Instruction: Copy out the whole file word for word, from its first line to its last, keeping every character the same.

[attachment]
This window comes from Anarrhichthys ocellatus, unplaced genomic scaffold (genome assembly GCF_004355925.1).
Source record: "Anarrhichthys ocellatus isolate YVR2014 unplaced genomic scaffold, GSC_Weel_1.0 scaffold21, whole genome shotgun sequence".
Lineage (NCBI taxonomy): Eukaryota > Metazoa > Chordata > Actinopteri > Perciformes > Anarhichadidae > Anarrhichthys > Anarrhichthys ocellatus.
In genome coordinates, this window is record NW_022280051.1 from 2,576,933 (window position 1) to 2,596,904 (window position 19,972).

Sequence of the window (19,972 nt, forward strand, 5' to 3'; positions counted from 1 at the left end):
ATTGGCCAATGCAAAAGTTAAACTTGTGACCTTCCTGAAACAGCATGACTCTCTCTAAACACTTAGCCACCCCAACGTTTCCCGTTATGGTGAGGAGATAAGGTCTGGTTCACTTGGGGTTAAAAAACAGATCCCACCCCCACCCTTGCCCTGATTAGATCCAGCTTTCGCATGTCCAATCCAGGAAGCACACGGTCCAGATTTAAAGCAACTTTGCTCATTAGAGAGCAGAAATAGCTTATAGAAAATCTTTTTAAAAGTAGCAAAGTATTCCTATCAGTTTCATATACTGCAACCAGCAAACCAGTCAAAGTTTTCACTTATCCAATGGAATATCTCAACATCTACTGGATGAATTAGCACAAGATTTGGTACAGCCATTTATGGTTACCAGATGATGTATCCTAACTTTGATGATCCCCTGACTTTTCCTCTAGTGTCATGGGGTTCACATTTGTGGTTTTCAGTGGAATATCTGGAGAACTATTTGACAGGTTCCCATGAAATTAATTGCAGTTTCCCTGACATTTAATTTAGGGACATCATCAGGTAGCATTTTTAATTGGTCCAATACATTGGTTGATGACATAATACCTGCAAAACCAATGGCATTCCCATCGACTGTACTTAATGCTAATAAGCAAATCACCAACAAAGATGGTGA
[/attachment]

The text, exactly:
This window comes from Anarrhichthys ocellatus, unplaced genomic scaffold (genome assembly GCF_004355925.1).
Source record: "Anarrhichthys ocellatus isolate YVR2014 unplaced genomic scaffold, GSC_Weel_1.0 scaffold21, whole genome shotgun sequence".
Lineage (NCBI taxonomy): Eukaryota > Metazoa > Chordata > Actinopteri > Perciformes > Anarhichadidae > Anarrhichthys > Anarrhichthys ocellatus.
In genome coordinates, this window is record NW_022280051.1 from 2,576,933 (window position 1) to 2,596,904 (window position 19,972).

Sequence of the window (19,972 nt, forward strand, 5' to 3'; positions counted from 1 at the left end):
ATTGGCCAATGCAAAAGTTAAACTTGTGACCTTCCTGAAACAGCATGACTCTCTCTAAACACTTAGCCACCCCAACGTTTCCCGTTATGGTGAGGAGATAAGGTCTGGTTCACTTGGGGTTAAAAAACAGATCCCACCCCCACCCTTGCCCTGATTAGATCCAGCTTTCGCATGTCCAATCCAGGAAGCACACGGTCCAGATTTAAAGCAACTTTGCTCATTAGAGAGCAGAAATAGCTTATAGAAAATCTTTTTAAAAGTAGCAAAGTATTCCTATCAGTTTCATATACTGCAACCAGCAAACCAGTCAAAGTTTTCACTTATCCAATGGAATATCTCAACATCTACTGGATGAATTAGCACAAGATTTGGTACAGCCATTTATGGTTACCAGATGATGTATCCTAACTTTGATGATCCCCTGACTTTTCCTCTAGTGTCATGGGGTTCACATTTGTGGTTTTCAGTGGAATATCTGGAGAACTATTTGACAGGTTCCCATGAAATTAATTGCAGTTTCCCTGACATTTAATTTAGGGACATCATCAGGTAGCATTTTTAATTGGTCCAATACATTGGTTGATGACATAATACCTGCAAAACCAATGGCATTCCCATCGACTGTACTTAATGCTAATAAGCAAATCACCAACAAAGATGGTGA